A WORD ON SEMI TRUCK AFTERMARKET HEADLAMPS
Due to our experience, we couldn’t prevent saying a word on semi truck aftermarket headlamps.
Every week at our store comes in a customer aiming to change the halogen bulbs of their just purchased aftermarket headlamp for his semi-truck.
In every case, we ask the trucker why he replaced the OEM lamps, and the most common answer is that the transparent plastic cover got yellowish and opaque, and the lights dimmed. They opt to buy a crystal-shinning aftermarket lamp, and since most affordable headlights bring standard halogen bulbs, they come to us to replace them with powerful LED ones.
The first piece of advice we want to give you guys is to stay the longest possible with the original OEM headlamps. With very few exceptions, OEM headlamps have much better quality than aftermarket ones.
Sometimes, however, replacement is mandatory, and the affordable option is the latter.
Aftermarket headlamps manufacturers are based, almost exclusively, in China and Taiwan, but the more experienced ones are the Taiwanese.
Although their quality is superior, only very few headlamp models are built to stand the truck’s high vibration levels and frequent voltage spikes that very early damage the headlamp’s LED driver circuits.
It is also common to find non-appropriate bulbs types in high-demanding headlamp applications. For example, the H1 halogen bulb is the least luminous one. It was the first bulb invented, and since it is small, it’s not good for getting rid of heat and therefore is the least luminosity efficient.
It is common to see H1s on truck aftermarket headlamps’ high beam applications. The only comment we can make about this is that it is the worst halogen option for us. And, although there are potent H1 LED options today, its clip-fixing design is still not the most appropriate to stand the truck’s high vibration.
It is also widespread to find H7 bulbs on projector low beam applications. As in the H1, the H7 is built to be fixed to the lamp by a clip. Under the large truck’s high vibration level, the least advisable fixation method is a clip. There may be royalty or patent restrictions to use better fixation bulbs like H11s or 9005s because not using them in a commercial truck’s lamp is inappropriate.
We propose the following if you are considering buying new headlamps for your truck:
- Keep with the original OEM lamps the most you can. If they are halogen-type headlamps, and you are unsatisfied with their illumination power, retrofit them with good LED bulbs.
- If you must replace the headlamps, prioritize the Taiwanese ones and ensure they meet CAPA or insurance grade standards, especially in their “OEM Replacement” models.
- If possible, avoid H7 Low Beam and H1 High Beam headlamps. H11s and 9005/9006s are the most advisable bulb types. They will allow you to LED upgrade your lamps beautifully. However, some semi-truck models’ aftermarket headlamp alternatives are restricted to the Low-Beam-H7, High-Beam-H1 combination. If so, stick to the reputed Taiwanese manufacturers to ensure better quality fixing bulb clips.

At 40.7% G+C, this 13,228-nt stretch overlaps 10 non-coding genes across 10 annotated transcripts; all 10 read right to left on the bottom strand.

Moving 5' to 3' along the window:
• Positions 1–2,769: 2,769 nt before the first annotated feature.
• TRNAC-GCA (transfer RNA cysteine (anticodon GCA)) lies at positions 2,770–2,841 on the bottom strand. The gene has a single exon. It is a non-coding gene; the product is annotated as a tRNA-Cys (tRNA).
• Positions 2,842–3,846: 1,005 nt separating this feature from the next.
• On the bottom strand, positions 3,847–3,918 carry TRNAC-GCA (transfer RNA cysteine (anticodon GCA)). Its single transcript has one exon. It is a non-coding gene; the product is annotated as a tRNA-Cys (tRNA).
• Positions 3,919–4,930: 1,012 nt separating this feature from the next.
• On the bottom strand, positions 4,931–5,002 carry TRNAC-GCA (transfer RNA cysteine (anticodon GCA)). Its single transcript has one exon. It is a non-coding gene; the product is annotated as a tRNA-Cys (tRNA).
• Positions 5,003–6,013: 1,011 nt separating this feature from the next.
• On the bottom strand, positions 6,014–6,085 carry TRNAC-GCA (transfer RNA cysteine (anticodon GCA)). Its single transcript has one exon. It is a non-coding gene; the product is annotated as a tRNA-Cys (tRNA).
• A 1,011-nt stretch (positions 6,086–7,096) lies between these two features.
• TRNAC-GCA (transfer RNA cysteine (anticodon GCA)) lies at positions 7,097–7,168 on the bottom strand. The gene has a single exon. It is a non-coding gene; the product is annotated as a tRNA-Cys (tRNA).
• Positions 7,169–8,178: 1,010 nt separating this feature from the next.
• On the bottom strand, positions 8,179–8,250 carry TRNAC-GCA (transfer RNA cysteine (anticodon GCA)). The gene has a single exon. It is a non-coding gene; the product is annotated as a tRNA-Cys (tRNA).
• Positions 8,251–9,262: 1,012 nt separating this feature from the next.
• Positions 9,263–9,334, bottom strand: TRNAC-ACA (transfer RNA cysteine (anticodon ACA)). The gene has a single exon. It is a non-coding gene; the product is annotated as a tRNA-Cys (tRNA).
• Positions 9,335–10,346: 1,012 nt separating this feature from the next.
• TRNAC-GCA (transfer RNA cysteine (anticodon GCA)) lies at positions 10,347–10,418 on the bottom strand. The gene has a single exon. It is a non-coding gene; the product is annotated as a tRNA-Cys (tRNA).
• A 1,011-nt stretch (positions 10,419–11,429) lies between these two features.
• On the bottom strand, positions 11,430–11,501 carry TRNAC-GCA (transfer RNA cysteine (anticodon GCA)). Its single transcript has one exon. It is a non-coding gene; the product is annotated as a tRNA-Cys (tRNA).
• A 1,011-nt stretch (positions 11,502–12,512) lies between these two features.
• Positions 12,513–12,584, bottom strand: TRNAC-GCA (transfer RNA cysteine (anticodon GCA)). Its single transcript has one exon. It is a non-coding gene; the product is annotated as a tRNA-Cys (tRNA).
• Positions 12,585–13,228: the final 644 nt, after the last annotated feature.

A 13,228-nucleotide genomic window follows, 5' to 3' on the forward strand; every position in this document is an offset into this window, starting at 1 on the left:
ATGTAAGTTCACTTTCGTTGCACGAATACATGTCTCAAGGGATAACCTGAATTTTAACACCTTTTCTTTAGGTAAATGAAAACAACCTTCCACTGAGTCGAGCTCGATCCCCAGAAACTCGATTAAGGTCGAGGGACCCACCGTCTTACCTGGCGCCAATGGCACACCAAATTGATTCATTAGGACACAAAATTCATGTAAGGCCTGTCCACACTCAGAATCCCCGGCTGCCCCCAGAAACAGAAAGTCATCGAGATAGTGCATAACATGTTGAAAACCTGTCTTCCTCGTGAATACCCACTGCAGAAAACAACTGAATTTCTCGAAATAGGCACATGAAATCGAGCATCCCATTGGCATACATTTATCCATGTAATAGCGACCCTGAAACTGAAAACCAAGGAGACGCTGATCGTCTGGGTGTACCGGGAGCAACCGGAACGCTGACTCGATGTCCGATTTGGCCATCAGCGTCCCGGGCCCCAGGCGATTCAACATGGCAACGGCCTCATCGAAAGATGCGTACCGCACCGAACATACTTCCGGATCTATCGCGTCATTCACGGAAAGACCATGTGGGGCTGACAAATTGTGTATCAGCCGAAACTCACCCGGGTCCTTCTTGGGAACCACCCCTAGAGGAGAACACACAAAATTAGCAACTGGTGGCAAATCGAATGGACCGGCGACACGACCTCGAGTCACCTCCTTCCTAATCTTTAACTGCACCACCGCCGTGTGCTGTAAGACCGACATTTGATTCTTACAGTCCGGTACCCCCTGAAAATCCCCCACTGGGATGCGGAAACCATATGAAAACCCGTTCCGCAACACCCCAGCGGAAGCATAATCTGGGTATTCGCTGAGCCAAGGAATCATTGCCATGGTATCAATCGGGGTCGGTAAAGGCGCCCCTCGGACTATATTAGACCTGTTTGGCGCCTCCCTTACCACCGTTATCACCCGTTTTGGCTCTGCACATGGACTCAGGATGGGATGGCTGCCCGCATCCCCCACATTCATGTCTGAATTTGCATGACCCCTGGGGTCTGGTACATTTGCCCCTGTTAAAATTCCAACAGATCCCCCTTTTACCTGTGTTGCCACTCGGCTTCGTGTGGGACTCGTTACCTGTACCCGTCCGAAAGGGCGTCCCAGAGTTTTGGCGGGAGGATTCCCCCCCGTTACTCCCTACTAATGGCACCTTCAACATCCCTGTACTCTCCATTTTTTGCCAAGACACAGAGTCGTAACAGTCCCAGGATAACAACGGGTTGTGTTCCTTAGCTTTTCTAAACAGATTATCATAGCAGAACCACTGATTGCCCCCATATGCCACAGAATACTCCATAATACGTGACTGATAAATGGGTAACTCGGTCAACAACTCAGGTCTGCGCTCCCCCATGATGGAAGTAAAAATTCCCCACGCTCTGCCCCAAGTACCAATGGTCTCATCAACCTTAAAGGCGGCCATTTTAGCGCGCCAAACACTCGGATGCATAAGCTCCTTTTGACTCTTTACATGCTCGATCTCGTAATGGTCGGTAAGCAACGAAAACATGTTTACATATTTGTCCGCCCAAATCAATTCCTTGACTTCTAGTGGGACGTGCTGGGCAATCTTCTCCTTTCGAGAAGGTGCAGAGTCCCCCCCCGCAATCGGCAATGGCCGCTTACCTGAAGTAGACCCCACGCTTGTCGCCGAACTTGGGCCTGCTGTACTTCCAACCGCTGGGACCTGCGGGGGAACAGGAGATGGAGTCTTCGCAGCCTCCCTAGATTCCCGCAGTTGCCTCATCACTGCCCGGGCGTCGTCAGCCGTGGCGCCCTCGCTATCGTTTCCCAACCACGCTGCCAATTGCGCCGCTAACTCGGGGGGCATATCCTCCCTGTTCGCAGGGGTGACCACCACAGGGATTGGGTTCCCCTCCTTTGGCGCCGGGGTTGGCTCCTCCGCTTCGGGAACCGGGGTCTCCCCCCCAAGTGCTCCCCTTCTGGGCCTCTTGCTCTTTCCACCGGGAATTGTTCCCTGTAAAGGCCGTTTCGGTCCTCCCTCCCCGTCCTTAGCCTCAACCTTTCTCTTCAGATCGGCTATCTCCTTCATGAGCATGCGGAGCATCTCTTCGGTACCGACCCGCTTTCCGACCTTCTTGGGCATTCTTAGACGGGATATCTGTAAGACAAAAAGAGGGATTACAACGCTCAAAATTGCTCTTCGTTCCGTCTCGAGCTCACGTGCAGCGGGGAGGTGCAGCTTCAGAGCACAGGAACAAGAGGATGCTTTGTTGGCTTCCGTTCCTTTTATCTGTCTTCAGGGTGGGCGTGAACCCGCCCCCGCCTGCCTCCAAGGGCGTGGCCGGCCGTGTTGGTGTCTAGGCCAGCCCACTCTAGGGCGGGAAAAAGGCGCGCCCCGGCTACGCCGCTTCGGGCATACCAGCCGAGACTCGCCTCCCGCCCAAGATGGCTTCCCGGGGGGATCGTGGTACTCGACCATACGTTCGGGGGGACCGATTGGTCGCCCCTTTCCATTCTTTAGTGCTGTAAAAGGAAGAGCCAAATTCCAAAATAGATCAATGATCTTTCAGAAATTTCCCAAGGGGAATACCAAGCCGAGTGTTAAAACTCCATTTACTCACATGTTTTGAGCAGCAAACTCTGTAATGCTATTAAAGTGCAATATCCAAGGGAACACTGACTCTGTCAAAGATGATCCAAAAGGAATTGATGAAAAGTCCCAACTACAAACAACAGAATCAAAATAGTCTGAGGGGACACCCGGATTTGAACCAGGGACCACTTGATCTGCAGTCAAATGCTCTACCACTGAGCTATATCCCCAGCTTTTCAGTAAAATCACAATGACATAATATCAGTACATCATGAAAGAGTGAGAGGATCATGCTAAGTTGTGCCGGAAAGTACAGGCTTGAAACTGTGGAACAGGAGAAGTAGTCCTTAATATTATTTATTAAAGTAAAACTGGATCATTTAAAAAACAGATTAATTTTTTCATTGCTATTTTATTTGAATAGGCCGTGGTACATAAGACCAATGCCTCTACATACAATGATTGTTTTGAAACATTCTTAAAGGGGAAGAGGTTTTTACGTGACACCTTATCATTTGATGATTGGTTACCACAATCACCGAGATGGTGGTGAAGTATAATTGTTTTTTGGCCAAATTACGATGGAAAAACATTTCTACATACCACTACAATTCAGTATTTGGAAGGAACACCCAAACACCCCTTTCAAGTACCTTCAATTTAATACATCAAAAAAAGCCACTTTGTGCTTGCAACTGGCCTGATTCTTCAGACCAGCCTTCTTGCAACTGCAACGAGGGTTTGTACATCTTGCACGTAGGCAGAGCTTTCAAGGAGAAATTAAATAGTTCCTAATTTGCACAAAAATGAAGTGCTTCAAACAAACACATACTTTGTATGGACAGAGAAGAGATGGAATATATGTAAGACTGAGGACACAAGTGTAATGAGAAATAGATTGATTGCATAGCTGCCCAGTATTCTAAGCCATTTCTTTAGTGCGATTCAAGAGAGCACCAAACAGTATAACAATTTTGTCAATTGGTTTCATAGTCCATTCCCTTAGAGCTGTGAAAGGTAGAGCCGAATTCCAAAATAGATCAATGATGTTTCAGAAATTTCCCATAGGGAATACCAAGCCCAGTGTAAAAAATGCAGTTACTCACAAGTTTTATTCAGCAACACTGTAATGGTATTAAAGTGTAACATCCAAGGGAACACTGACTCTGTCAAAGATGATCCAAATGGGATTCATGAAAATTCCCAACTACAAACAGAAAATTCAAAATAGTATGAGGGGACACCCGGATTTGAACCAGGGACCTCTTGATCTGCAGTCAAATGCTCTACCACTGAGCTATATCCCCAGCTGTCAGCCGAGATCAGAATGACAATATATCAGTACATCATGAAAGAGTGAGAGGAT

- If the lamp comes with two-functions bulbs (low/high beams in the same bulb), you will be restricted to H4s and 9007s. It’s tough to find online these types of LEDs built for the truck’s hardship. We have no other option but to say we carry the right ones.
At FX-AA TruckLEDFinder, we offer some LED bulb-upgraded head and fog lamp options.
We buy the “replacement” type lamp from reputed Taiwanese manufacturers and replace the halogen bulbs with our specially chosen LED ones for low and high-beam applications.
As you may have realized, we have so far restricted our opinion to halogen bulb-type lamps.
Today, there is quite a development in aftermarket LED-sealed headlamps for almost all truck models.
LED scattered chips lamps (non-bulb) can be much more luminosity efficient, reaching higher distances with less glare, and capable of intelligent functions like automatic low/high beam change triggered by incoming traffic.
However, the aftermarket LED-sealed headlamp options in the market could be better. They emphasize glamour, but most of them are weak performers.
Aftermarket headlamps manufacturers seem to think that OTR semi-truck and commuting vehicle headlamps are the same. If it takes double the distance for a heavy truck to stop compared with a car, it is evident that its headlights need to illuminate double the distance to give the driver enough time to react.
Also, if a typical commercial truck rides ten times more than a commuter car in the same period, it is evident that sturdiness should be a major concern. However, it seems that aftermarket manufacturers do not quite agree on that.
We have briefly said a word on semi truck aftermarket headlamps that shows a particular point of view. It may be controversial, but it is based on our experience of over a decade working with OTR truck headlighting.
No doubt that satisfactory market options exist. Still, the avalanche of alternatives makes it difficult for the trucker to make a good selection without the advice of a reliable source or expert.